Act one of Priestley’s Inspector Calls draws our attention to an unknown Inspector visiting the family home of the Birlings, in his attempt to divulge any information relevant to the death of a young poor girl by the name of Eva Smith later known as Daisy Renton. It would appear the girl has committed suicide caused by and intake of strong disinfectant and as the Inspectors’ questions evolve during the course of his discussions with the family members, it becomes apparent that the Birlings and soon to be family member Gerald with his marriage to the daughter Sheila have all somehow been connected to the now dead girl.
The arrival of the inspector is sudden and unexpected and interrupts a celebratory family meal and drinks. The Inspector is extremely strong minded and addresses very probing questions to each one of the Birlings and eventually extracts the information that he needs. The manner in which the Inspector questions the family members about their knowledge of the dead girl implies that each and every one of the Birlings played a part in the events leading up to the death of Eva Smith, and how the upper class society people abused their position in the community to suite themselves regardless of the consequences of the less fortunate in this case that of a poor girl who has eventually died.
Act one opens with the dining room scene in a large suburban house belonging to Mr. Birling a prosperous manufacturer and his prestigious family. The four Birlings, namely Arthur Birling his wife, his son and daughter Eric and Sheila and Gerald, Sheila’s fiancï¿½ make up the first act. As they are enjoying a celebratory occasion, which is the engagement of Gerald to Sheila they enjoy a glass of port and a chat after dinner. All of them are an evening dress of the period (early 1900’s), the men in tails and white ties.
Priestly uses a range of techniques to draw us into the mood of the scene in act one. He does this by setting instructions for the lighting in the room to begin as “pink and intimate until the Inspector arrives and then it should be brighter and harder.” The softer lighting creates a calm atmosphere,(pink being associated with romance linked with the engagement celebration) whilst the Birlings are having a nice family chat and drinks but the audience is made more alert and tension builds with brighter, harder lighting (brightness signifying a wake up or shock) making it obvious that the Inspectors arrival brings an intense atmosphere into the act. At this point the mood of the evening changes and this is cleverly done by Priestley’s instruction to adjust the lighting This part of the play takes place in the dining room which Priestley has done deliberately as it signifies how the Birlings are engrossed in their own little world and cocooned from everything else that they chose not to associate with. As the play progresses its evident that the Birlings believe that they are extremely important people in society and everything revolves around them.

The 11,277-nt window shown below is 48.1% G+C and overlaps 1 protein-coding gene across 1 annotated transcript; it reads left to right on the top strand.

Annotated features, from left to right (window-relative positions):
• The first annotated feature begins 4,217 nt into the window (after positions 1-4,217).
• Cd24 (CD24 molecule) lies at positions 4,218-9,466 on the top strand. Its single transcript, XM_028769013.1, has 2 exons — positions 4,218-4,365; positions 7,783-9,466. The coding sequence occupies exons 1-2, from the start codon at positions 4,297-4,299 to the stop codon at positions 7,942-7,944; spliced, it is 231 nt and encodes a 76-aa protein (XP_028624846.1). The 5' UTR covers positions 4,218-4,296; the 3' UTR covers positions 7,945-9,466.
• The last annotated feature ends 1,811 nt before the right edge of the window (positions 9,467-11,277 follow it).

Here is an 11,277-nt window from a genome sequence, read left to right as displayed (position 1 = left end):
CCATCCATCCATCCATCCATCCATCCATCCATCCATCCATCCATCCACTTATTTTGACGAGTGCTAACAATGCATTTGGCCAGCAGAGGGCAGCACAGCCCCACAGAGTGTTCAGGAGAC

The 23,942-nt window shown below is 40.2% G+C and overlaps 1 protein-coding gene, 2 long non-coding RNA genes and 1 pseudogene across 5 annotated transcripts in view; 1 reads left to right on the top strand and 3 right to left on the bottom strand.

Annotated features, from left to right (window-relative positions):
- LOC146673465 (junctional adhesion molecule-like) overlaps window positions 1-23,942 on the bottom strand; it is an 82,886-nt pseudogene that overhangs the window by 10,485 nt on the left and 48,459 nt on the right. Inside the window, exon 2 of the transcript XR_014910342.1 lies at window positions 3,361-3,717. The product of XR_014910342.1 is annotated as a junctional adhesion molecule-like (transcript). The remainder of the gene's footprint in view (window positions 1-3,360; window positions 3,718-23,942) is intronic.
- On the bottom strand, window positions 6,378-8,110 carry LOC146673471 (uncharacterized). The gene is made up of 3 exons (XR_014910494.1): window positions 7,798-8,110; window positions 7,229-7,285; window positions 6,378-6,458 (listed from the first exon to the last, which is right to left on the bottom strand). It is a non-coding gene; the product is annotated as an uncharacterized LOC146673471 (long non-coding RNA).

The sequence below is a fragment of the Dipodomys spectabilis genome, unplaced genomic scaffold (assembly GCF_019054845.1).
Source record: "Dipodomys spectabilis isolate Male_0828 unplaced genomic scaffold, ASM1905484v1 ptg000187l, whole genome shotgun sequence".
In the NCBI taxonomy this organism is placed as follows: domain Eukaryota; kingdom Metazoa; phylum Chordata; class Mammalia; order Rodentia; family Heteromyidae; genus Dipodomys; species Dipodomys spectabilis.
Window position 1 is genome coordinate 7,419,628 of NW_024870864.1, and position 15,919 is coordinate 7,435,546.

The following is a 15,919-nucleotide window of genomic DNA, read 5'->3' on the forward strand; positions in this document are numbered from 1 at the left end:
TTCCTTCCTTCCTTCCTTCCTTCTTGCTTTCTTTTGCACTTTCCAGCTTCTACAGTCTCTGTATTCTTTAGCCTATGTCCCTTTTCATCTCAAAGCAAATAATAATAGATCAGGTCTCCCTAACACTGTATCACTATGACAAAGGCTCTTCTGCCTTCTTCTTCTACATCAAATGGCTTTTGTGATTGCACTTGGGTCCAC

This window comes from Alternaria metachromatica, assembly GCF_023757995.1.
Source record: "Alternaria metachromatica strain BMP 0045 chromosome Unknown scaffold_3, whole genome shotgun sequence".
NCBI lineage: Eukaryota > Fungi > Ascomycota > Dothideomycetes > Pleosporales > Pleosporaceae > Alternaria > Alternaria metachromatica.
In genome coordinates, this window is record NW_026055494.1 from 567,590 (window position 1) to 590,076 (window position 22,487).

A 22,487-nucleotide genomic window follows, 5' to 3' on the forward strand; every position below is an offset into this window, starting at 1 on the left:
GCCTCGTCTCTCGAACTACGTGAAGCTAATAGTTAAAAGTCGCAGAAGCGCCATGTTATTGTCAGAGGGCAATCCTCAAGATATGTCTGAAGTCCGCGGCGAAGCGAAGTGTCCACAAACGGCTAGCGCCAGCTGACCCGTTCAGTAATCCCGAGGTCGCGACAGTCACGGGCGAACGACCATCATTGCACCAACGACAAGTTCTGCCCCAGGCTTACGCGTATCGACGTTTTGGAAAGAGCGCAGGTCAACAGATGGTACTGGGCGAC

Priestley’s introduces Inspector Goole with a sharp “ring of a front doorbell.” Immediately the fact that the doorbell is a short sharp ring will cause curiosity and tension. Mr. Birling first reaction to the news that an Inspector has called is “Don’t know him. Does he want to see me?” It is obvious Mr. Birling is being defensive right from the start and wishes he didn’t have to see him because he is not an acquaintance, and probably in Mr. Birlings mind not worth the time wasted on a visit. The name Goole is a homophone which can be also interpreted as Ghoul leaving the audience with an eerie impression about this character. This adds a fearful tension to the play.
Physically the character of Goole is solid and massive. He is in his fifty’s dressed in a plain darkish suite which could also conjure up images of bad news and death. His manner of speaking is confident, carefully thought out and he has a habit of looking hard at the person he is about to speak to, indicating that he has the complete attention of the person he is interrogating. Inspector Goole clearly separates himself from the likes of the Birlings when he refuses to have a glass of port when offered by Mr. Birling, making it quite clear that he doesn’t want to socialise with these people but is here to obtain the information he needs does this by cleverly about Eva Smith, and evidently to show the Birlings that they have an accountability for her death for which they are clearly all in denial.
The Inspector uses mind games and takes a photograph out of his pocket of the dead girl, but initially keeps it away from Eric and Gerald keeping them both agitated with the suspense of not knowing who the girl was and when asked by Eric and Gerald why they couldn’t see the picture the Inspector replies “It’s the way I like to go to work. One person and one line of inquiry at a time.” By doing this Priestly makes it obvious to the audience that the mysterious Inspector unknown to the Birling family intends to interrogate each and every one of them leading us to believe that they are all to blame for the incident.